In 2017 the value of Bitcoins rose sharply from around $1,200 in April to more than $10,000 in November. The sharp rise in Bitcoins value encouraged more intensive mining. It was estimated in late 2017 that Bitcoin mining consumed 0.14 percent of the worlds electricity production.

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Quantum Computing | The MIT Press

Summary

A thorough exposition of quantum computing and the underlying concepts of quantum physics, with explanations of the relevant mathematics and numerous examples.

The combination of two of the twentieth century’s most influential and revolutionary scientific theories, information theory and quantum mechanics, gave rise to a radically new view of computing and information. Quantum information processing explores the implications of using quantum mechanics instead of classical mechanics to model information and its processing. Quantum computing is not about changing the physical substrate on which computation is done from classical to quantum but about changing the notion of computation itself, at the most basic level. The fundamental unit of computation is no longer the bit but the quantum bit or qubit.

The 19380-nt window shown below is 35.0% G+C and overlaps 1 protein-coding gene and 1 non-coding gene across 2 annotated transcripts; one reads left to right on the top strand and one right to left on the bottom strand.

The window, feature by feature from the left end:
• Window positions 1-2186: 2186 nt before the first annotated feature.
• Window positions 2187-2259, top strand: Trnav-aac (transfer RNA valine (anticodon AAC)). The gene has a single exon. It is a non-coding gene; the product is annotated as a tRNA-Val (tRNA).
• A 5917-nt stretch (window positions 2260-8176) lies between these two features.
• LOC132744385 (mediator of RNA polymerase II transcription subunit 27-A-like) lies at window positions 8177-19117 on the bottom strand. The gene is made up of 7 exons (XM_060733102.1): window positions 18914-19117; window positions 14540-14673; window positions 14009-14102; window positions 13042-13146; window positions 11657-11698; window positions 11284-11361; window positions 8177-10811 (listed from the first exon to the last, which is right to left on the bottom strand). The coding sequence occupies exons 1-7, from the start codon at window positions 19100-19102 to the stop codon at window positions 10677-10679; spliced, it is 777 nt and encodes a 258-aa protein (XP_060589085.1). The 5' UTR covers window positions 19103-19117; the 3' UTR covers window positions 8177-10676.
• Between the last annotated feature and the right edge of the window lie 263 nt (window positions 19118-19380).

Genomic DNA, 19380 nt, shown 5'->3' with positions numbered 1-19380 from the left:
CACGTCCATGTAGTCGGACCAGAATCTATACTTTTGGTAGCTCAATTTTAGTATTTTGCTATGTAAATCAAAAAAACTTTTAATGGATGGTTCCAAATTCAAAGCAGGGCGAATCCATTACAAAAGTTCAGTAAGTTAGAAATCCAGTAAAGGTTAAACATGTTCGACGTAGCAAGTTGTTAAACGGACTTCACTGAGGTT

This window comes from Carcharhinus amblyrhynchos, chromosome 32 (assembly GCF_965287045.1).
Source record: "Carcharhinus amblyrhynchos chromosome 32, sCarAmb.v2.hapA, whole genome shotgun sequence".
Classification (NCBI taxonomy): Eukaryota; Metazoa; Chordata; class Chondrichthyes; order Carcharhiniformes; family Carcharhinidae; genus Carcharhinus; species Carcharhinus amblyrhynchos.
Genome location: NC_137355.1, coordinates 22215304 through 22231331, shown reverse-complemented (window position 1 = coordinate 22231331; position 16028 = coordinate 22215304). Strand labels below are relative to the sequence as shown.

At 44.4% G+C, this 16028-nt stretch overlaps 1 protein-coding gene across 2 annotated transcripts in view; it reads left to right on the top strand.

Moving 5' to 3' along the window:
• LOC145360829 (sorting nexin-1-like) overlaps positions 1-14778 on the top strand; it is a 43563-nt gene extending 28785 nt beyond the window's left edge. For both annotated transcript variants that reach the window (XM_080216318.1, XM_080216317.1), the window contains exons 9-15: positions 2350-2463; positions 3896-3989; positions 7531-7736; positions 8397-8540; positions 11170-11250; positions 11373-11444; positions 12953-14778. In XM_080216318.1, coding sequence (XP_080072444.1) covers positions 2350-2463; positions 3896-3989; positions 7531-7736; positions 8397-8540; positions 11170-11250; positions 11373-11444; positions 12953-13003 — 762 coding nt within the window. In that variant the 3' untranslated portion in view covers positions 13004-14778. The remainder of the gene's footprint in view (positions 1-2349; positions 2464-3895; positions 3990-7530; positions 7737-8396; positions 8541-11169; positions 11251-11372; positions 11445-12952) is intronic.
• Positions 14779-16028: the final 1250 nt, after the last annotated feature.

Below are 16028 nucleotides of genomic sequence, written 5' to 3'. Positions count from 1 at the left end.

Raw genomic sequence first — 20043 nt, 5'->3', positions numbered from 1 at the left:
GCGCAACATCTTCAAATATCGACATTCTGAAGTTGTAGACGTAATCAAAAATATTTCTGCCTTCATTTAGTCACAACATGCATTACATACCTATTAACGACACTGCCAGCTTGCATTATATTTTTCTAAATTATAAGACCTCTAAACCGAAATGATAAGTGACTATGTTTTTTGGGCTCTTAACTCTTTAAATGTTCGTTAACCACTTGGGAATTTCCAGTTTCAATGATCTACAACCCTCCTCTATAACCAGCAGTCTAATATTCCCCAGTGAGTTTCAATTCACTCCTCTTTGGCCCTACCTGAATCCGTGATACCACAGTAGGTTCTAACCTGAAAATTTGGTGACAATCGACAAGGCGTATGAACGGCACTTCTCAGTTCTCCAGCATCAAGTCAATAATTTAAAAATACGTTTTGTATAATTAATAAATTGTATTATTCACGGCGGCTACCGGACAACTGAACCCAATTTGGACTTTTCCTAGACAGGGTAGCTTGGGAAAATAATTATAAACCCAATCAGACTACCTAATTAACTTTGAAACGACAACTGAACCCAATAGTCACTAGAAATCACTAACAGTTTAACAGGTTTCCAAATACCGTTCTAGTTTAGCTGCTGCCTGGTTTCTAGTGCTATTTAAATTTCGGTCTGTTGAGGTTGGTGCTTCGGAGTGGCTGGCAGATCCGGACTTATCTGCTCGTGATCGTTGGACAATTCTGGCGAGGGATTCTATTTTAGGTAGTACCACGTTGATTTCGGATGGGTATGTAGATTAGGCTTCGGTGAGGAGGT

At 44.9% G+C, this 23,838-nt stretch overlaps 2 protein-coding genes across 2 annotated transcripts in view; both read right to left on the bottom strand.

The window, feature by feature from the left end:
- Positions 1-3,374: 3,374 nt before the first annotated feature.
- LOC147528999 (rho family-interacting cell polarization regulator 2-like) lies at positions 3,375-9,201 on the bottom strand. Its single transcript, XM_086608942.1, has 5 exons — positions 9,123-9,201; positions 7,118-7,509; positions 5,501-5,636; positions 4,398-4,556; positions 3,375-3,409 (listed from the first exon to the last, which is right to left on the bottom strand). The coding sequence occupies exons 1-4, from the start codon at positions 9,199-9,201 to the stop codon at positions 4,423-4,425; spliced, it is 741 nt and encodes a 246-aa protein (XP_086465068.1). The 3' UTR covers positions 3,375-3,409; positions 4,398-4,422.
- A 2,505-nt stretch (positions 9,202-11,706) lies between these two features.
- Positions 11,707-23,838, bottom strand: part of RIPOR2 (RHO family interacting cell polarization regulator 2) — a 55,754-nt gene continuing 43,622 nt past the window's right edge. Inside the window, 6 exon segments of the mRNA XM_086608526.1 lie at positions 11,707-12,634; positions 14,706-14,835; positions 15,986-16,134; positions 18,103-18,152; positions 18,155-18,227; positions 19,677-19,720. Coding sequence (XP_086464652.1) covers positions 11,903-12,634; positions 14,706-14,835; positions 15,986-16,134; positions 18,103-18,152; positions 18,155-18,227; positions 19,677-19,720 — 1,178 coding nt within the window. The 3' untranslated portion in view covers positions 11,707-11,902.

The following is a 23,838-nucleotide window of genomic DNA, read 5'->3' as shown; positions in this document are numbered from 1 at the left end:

This comprehensive introduction to the field offers a thorough exposition of quantum computing and the underlying concepts of quantum physics, explaining all the relevant mathematics and offering numerous examples. With its careful development of concepts and thorough explanations, the book makes quantum computing accessible to students and professionals in mathematics, computer science, and engineering. A reader with no prior knowledge of quantum physics (but with sufficient knowledge of linear algebra) will be able to gain a fluent understanding by working through the book.

Hardcover Out of Print ISBN: 9780262015066 392 pp. | 7 in x 9 in 3 graphs, 79 figures, 2 tables March 2011